A well-known academic journal is undergoing a revolution among their editors. All six editors and the entire editorial board of the well-respected linguistics journal Lingua resigned. Fortune brought this news to us in their article, “Elsevier Mutiny: Cracks Are Widening in the Fortress of Academic Publishing.”
There is quite a lot of angst in the world of academic publishing these days. In some ways, academic publishers are going through the same kind of change that traditional media companies like newspaper and magazine publishers are experiencing.
According to the journal’s executive editor Johan Rooryck, the mass resignation is a way of protesting the business model of owner and publisher Elsevier—a subsidiary of London-based information giant RELX Group, formerly known as Reed Elsevier.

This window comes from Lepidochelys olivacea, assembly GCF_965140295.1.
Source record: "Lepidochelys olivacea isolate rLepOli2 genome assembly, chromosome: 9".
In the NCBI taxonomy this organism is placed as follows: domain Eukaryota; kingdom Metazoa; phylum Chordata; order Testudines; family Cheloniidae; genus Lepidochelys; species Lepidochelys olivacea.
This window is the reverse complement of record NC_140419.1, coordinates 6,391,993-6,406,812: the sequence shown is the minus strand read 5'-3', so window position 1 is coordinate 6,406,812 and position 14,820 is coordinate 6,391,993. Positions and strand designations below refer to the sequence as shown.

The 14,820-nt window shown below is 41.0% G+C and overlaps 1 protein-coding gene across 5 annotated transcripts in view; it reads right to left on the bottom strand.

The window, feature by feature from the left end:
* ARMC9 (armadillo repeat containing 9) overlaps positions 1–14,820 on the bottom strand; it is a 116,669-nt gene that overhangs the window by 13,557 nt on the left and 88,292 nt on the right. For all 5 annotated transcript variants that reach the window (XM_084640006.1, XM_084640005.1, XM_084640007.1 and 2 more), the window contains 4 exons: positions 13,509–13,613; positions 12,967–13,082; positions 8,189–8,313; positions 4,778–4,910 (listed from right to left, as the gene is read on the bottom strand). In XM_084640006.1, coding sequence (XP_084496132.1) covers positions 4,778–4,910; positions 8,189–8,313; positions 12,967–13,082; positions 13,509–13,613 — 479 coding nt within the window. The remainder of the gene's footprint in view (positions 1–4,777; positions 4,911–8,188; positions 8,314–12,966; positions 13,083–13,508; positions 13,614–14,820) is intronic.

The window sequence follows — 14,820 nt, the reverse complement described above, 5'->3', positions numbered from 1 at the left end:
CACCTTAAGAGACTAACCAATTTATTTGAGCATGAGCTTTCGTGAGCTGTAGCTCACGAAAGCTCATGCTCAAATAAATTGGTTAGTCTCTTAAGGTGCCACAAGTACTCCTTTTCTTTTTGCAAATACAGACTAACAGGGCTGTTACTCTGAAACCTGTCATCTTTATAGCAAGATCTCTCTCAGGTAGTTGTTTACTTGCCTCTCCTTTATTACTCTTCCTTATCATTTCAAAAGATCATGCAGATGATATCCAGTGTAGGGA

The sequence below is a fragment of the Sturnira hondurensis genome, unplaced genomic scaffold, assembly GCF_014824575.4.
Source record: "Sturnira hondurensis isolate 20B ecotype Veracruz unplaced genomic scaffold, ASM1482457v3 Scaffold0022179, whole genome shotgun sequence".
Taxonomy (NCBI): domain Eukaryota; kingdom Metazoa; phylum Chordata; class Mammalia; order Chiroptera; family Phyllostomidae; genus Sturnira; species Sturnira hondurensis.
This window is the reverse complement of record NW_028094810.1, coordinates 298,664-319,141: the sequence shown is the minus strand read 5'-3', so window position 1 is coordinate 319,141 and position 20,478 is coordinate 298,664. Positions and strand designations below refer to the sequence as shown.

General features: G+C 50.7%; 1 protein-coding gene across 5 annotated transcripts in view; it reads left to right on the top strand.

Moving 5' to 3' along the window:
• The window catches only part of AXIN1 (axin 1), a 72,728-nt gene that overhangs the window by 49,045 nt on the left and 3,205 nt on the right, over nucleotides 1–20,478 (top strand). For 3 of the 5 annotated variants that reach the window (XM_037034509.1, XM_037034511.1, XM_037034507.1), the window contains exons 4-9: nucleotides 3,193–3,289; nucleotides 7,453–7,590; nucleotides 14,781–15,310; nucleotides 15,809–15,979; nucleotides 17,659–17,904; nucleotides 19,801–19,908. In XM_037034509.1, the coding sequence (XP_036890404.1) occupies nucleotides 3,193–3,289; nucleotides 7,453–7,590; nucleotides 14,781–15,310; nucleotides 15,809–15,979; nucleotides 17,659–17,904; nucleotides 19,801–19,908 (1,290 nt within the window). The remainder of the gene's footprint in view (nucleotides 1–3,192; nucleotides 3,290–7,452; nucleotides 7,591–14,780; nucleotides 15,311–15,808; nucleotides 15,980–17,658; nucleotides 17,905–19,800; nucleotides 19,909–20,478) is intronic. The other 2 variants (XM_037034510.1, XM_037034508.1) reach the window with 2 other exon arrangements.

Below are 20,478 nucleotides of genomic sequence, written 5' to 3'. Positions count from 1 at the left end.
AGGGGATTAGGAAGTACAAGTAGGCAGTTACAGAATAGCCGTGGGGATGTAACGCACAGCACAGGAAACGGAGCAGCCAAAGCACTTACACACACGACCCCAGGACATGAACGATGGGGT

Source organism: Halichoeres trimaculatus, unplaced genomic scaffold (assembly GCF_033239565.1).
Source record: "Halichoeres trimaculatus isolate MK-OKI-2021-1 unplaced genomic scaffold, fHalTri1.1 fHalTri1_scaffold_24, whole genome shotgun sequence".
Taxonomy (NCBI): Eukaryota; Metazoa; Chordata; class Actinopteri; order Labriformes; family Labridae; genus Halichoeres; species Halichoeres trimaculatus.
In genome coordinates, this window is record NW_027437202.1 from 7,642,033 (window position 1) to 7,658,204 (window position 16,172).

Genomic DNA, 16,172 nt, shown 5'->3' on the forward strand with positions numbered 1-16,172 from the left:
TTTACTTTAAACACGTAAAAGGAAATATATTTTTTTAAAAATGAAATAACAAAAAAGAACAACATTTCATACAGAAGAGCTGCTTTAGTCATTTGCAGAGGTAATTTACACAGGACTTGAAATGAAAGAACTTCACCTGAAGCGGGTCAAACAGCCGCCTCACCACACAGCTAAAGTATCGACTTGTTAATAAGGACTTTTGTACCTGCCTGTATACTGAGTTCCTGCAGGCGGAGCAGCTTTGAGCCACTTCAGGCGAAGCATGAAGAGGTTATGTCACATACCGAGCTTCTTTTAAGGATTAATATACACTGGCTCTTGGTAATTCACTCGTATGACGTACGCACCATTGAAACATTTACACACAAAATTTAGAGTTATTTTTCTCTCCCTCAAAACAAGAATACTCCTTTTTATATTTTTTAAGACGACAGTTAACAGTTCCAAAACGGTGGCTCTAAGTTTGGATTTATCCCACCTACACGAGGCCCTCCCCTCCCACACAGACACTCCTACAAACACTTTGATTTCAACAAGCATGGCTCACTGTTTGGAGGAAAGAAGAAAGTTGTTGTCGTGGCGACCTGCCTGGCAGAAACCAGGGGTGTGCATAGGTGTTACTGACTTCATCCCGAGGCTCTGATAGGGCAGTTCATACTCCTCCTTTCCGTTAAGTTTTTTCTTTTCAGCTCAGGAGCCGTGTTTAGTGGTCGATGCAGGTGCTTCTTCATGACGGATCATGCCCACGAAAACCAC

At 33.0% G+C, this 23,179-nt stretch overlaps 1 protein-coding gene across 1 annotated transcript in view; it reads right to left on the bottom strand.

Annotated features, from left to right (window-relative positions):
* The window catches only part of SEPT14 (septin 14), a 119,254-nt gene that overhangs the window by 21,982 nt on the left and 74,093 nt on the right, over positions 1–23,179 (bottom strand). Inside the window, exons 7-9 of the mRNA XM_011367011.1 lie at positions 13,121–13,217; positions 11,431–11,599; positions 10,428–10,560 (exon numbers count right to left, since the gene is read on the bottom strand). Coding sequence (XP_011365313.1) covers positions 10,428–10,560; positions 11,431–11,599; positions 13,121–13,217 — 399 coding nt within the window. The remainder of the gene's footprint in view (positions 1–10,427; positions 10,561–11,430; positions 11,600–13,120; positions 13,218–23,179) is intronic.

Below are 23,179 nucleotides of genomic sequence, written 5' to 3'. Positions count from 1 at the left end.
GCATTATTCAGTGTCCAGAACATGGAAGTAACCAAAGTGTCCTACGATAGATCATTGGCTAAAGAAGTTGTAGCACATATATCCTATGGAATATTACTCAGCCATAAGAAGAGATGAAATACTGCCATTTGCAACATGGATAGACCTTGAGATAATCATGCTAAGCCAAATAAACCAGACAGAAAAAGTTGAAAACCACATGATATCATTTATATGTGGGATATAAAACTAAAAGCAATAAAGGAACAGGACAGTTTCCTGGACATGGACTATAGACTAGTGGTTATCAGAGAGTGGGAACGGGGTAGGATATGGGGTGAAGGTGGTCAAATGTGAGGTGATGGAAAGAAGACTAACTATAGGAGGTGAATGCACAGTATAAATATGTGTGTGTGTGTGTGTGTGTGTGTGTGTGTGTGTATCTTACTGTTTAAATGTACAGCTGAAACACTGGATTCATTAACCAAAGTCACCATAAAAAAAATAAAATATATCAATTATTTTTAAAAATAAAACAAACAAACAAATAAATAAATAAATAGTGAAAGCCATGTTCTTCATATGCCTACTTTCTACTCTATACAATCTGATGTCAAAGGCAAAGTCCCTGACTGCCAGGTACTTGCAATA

Like other academic publishers, Elsevier charges universities and researchers a fairly large fee to access its journals. This model has come under fire from both academics and non-academics for some time.
Melody K. Smith
Sponsored by Data Harmony, a unit of Access Innovations, the world leader in indexing and making content findable.